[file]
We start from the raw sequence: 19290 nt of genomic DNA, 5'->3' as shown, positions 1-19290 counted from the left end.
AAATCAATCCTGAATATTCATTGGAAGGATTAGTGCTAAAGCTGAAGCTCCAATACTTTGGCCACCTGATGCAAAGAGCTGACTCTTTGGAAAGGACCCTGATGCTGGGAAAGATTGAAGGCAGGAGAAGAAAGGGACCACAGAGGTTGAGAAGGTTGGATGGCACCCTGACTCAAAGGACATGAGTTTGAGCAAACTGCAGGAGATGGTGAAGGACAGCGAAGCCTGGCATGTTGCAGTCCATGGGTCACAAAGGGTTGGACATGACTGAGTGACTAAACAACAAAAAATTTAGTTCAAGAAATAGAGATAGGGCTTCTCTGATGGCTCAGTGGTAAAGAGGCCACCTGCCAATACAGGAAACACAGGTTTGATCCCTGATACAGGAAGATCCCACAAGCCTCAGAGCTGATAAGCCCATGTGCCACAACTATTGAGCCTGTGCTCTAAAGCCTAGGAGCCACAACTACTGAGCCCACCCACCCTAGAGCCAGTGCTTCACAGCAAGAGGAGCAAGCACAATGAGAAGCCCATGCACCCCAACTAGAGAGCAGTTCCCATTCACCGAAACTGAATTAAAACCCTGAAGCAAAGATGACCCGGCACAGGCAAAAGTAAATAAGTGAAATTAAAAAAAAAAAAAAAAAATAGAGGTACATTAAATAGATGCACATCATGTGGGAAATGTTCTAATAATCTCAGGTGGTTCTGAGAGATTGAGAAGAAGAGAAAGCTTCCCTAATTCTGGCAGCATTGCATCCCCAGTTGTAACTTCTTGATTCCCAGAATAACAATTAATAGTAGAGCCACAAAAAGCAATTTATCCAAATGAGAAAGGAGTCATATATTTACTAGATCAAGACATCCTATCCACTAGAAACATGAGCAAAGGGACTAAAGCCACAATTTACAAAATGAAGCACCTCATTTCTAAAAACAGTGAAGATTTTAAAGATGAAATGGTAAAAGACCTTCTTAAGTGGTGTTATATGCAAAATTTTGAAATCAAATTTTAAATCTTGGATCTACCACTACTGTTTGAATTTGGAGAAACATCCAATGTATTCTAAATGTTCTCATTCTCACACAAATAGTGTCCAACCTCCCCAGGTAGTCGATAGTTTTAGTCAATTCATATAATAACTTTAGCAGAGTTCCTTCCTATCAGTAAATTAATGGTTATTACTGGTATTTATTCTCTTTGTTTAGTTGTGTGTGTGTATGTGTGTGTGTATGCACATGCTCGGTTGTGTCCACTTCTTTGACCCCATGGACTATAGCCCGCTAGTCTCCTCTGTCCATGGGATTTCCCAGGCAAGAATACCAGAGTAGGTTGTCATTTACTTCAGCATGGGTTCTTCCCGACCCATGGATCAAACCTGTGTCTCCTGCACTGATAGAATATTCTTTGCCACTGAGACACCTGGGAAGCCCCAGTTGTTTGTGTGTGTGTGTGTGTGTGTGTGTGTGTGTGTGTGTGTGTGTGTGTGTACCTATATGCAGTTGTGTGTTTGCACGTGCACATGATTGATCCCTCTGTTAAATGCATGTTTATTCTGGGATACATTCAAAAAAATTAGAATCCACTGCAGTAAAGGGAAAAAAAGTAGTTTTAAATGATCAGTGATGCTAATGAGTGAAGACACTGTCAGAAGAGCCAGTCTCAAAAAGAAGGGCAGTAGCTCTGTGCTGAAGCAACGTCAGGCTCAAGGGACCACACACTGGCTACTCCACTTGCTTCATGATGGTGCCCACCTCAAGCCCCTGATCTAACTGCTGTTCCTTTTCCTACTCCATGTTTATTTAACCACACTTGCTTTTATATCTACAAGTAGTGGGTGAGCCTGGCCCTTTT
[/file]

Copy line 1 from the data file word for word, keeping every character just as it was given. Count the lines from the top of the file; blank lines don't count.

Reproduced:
We start from the raw sequence: 19290 nt of genomic DNA, 5'->3' as shown, positions 1-19290 counted from the left end.